Under Count III, we find that a client hired the respondent on March 24,1995, to handle certain post-dissolution matters. The client signed a written fee agreement which provided that the client would maintain a minimum trust balance of $1,000 against which the respondent would bill for services and generate for the client billing statements. The client initially paid the respondent $500 to be placed in trust. The respondent instructed her to make additional payments to maintain the trust balance. Between March 1995 and January
30, 1996, the client paid the respondent a total of $6,437 which the respondent did not
deposit in the trust account. Instead, he negotiated the checks and kept the money for his
own personal use. On February 26, 1996, the respondent telephoned the client and informed
her that he would not be in attendance at a hearing scheduled for the next day, February 27,
and informed her to personally request a continuance. The court ultimately denied the
request. Thereafter, the respondent failed to communicate with his client, did not return case
file materials to which the client was entitled, failed to formally withdraw from the case, and
failed to return unearned fees.
Under Count VI, we find that a client hired the respondent in November 1995 to handle a marriage dissolution. He and the client signed a written fee agreement that provided that the client was to maintain a trust account with a minimum balance of $250 against which the respondent would bill for services, sending monthly statements to the client. The client initially provided $850 for the account and thereafter and had no further contact with the respondent despite repeated attempts to contact him. The respondent failed to take action pursuant to the representation, never returned the client's case file materials, and failed to refund unearned fees.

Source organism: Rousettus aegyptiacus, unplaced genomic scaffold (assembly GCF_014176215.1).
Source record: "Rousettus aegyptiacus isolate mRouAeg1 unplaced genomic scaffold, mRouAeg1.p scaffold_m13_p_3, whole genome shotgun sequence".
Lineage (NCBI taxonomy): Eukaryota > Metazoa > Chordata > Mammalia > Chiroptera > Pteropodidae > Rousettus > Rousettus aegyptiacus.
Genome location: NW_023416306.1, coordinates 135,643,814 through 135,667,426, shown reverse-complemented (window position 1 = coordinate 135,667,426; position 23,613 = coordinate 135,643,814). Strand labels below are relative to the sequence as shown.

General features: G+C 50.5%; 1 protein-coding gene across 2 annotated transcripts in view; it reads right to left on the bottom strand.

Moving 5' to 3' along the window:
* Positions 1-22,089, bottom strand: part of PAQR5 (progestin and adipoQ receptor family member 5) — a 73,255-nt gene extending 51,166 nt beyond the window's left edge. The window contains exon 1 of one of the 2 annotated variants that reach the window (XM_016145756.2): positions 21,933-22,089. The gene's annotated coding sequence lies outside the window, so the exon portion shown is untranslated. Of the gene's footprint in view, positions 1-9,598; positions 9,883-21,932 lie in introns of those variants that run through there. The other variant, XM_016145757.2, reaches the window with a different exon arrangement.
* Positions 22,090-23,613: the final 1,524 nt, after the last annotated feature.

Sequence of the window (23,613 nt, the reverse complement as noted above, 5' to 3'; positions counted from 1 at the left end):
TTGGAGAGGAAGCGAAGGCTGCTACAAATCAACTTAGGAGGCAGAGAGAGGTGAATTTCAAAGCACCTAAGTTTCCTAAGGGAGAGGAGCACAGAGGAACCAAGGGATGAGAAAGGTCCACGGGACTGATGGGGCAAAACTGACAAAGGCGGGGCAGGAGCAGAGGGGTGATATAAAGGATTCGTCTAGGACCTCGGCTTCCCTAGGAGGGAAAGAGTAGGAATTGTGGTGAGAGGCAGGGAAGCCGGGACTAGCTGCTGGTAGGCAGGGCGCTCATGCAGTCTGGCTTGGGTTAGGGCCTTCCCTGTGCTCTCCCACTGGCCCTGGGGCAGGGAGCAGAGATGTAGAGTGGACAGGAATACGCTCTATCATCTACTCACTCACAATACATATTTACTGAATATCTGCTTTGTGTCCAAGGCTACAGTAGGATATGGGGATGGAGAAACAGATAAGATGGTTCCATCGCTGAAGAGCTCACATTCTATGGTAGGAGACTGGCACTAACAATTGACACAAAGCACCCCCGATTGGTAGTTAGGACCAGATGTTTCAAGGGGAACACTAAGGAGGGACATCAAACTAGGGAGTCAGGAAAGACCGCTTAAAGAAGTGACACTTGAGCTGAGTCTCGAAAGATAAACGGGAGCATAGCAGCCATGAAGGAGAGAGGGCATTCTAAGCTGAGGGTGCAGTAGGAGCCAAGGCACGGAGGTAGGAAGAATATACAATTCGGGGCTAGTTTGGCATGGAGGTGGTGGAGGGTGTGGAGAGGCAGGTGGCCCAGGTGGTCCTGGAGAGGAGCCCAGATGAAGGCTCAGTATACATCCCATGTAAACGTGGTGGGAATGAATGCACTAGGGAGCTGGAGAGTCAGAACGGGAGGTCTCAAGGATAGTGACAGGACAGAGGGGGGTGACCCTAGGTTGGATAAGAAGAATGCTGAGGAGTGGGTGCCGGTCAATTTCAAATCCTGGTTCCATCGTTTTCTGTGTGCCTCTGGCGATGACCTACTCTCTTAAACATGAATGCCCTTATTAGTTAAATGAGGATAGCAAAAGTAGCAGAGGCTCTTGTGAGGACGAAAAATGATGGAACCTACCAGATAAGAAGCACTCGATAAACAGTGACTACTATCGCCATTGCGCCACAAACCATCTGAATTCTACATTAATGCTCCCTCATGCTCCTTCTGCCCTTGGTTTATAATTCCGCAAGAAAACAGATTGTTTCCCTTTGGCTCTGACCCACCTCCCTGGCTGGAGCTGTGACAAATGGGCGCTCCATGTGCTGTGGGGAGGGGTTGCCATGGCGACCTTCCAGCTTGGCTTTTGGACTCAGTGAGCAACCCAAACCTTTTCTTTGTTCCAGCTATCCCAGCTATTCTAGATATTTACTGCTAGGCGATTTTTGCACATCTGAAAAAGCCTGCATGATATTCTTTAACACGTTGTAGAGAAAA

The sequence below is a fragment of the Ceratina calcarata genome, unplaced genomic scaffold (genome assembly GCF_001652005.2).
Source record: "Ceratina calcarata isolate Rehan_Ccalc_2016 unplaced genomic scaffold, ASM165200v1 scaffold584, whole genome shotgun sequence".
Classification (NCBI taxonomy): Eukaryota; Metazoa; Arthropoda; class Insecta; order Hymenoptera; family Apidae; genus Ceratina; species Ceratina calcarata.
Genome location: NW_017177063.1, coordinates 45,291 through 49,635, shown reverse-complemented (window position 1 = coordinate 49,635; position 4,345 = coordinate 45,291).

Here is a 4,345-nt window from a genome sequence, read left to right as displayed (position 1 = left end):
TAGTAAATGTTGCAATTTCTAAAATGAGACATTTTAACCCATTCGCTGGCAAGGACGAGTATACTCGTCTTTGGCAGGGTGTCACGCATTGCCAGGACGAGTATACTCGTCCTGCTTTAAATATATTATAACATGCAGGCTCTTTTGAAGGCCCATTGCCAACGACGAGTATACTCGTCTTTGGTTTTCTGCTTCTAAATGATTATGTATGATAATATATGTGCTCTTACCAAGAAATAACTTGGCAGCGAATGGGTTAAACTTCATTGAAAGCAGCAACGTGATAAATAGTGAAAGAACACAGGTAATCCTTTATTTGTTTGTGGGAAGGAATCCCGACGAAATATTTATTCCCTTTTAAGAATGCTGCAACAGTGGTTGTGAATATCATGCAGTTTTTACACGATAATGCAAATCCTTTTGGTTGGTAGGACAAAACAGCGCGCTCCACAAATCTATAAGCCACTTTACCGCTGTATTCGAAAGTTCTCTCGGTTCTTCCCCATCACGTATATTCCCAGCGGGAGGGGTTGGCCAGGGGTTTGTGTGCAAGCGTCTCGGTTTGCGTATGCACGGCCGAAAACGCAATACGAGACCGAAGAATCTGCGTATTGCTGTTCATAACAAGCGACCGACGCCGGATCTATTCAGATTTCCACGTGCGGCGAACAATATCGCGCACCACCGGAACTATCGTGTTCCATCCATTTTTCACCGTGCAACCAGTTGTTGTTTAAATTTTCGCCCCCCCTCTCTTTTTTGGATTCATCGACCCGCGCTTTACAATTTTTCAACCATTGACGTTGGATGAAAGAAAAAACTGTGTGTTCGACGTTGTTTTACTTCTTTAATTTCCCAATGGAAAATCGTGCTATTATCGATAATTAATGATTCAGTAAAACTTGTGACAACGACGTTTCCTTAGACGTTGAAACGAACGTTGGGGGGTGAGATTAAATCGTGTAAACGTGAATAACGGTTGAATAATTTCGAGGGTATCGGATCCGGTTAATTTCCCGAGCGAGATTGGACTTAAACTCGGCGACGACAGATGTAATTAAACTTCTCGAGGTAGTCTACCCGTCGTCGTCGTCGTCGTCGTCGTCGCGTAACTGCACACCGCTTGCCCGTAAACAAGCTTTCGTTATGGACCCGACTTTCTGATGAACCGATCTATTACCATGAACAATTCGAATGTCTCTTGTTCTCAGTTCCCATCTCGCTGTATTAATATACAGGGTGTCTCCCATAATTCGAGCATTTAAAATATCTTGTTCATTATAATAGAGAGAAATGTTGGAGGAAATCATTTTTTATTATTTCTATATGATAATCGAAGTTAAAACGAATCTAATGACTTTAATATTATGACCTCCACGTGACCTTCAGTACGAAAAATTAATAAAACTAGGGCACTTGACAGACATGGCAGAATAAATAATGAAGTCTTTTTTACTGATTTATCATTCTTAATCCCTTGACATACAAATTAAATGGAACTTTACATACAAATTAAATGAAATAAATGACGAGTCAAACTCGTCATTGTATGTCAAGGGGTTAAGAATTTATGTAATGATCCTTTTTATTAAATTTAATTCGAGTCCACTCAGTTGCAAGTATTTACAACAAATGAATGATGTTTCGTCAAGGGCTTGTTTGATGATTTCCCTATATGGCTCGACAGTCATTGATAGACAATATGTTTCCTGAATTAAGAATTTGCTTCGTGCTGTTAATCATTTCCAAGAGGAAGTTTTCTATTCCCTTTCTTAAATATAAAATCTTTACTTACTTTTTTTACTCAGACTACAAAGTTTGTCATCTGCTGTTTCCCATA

As to Count VII, we find that in January 1996 a client hired the respondent to handle an emancipation case involving the client's daughter, paying the respondent $500 in advance for contemplated services. Thereafter, the client was unable to contact the respondent despite repeated efforts. On May 7, 1996, the client wrote to the respondent requesting that he return both his file and fee. The respondent did neither. The client hired substitute
counsel who also requested from the respondent case file materials. Instead of returning the
materials to the client or his new attorney, the respondent forwarded them to another attorney
without the client's consent. The respondent's inaction on the client's case resulted in
additional support obligations being incurred by the client.
We find that the respondent violated Ind.Professional Conduct Rule 1.4(a) by failing to keep his clients informed about the status of their actions and by failing to respond to their requests for information.See footnote 3 3 By failing to explain the status of his clients' representations to them so that they could make informed decisions, the respondent violated Prof.Cond.R. 1.4(b).See footnote 4 4 By failing to act with reasonable diligence and promptness in representing his clients, the respondent violated Prof.Cond.R. 1.3.See footnote 5 5 By simply abandoning representation of his clients without taking steps to protect their interests and by failing to return unearned portions of the fees they paid, the respondent violated Prof.Cond.R. 1.16(d).See footnote 6 6 By failing to